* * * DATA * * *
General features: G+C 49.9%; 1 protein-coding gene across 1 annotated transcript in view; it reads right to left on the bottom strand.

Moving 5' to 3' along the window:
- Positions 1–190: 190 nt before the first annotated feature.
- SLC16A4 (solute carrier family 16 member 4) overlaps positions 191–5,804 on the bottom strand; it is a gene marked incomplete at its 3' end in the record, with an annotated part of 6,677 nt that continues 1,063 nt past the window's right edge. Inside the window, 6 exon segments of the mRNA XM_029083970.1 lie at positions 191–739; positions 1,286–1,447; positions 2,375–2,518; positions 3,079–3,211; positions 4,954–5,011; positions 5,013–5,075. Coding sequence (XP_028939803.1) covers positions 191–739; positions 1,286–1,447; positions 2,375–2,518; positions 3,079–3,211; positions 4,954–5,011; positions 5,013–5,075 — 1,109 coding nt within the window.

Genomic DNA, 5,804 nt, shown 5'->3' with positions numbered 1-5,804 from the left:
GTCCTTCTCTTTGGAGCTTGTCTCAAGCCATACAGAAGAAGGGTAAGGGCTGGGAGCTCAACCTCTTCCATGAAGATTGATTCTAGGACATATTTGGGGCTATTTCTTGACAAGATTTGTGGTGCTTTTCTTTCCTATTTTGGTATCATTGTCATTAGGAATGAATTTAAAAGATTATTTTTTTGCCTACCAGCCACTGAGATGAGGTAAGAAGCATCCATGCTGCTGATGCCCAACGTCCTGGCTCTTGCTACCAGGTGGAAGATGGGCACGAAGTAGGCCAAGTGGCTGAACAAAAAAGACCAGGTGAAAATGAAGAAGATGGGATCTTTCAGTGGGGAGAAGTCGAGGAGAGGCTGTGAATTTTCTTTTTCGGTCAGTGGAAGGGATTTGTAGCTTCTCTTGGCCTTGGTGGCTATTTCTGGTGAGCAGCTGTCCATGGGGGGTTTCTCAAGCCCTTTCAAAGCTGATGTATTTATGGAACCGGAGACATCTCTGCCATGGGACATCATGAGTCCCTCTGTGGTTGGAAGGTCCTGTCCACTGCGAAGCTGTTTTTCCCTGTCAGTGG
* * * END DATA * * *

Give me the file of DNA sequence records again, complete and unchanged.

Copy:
General features: G+C 49.9%; 1 protein-coding gene across 1 annotated transcript in view; it reads right to left on the bottom strand.

Moving 5' to 3' along the window:
- Positions 1–190: 190 nt before the first annotated feature.
- SLC16A4 (solute carrier family 16 member 4) overlaps positions 191–5,804 on the bottom strand; it is a gene marked incomplete at its 3' end in the record, with an annotated part of 6,677 nt that continues 1,063 nt past the window's right edge. Inside the window, 6 exon segments of the mRNA XM_029083970.1 lie at positions 191–739; positions 1,286–1,447; positions 2,375–2,518; positions 3,079–3,211; positions 4,954–5,011; positions 5,013–5,075. Coding sequence (XP_028939803.1) covers positions 191–739; positions 1,286–1,447; positions 2,375–2,518; positions 3,079–3,211; positions 4,954–5,011; positions 5,013–5,075 — 1,109 coding nt within the window.

Genomic DNA, 5,804 nt, shown 5'->3' with positions numbered 1-5,804 from the left:
GTCCTTCTCTTTGGAGCTTGTCTCAAGCCATACAGAAGAAGGGTAAGGGCTGGGAGCTCAACCTCTTCCATGAAGATTGATTCTAGGACATATTTGGGGCTATTTCTTGACAAGATTTGTGGTGCTTTTCTTTCCTATTTTGGTATCATTGTCATTAGGAATGAATTTAAAAGATTATTTTTTTGCCTACCAGCCACTGAGATGAGGTAAGAAGCATCCATGCTGCTGATGCCCAACGTCCTGGCTCTTGCTACCAGGTGGAAGATGGGCACGAAGTAGGCCAAGTGGCTGAACAAAAAAGACCAGGTGAAAATGAAGAAGATGGGATCTTTCAGTGGGGAGAAGTCGAGGAGAGGCTGTGAATTTTCTTTTTCGGTCAGTGGAAGGGATTTGTAGCTTCTCTTGGCCTTGGTGGCTATTTCTGGTGAGCAGCTGTCCATGGGGGGTTTCTCAAGCCCTTTCAAAGCTGATGTATTTATGGAACCGGAGACATCTCTGCCATGGGACATCATGAGTCCCTCTGTGGTTGGAAGGTCCTGTCCACTGCGAAGCTGTTTTTCCCTGTCAGTGG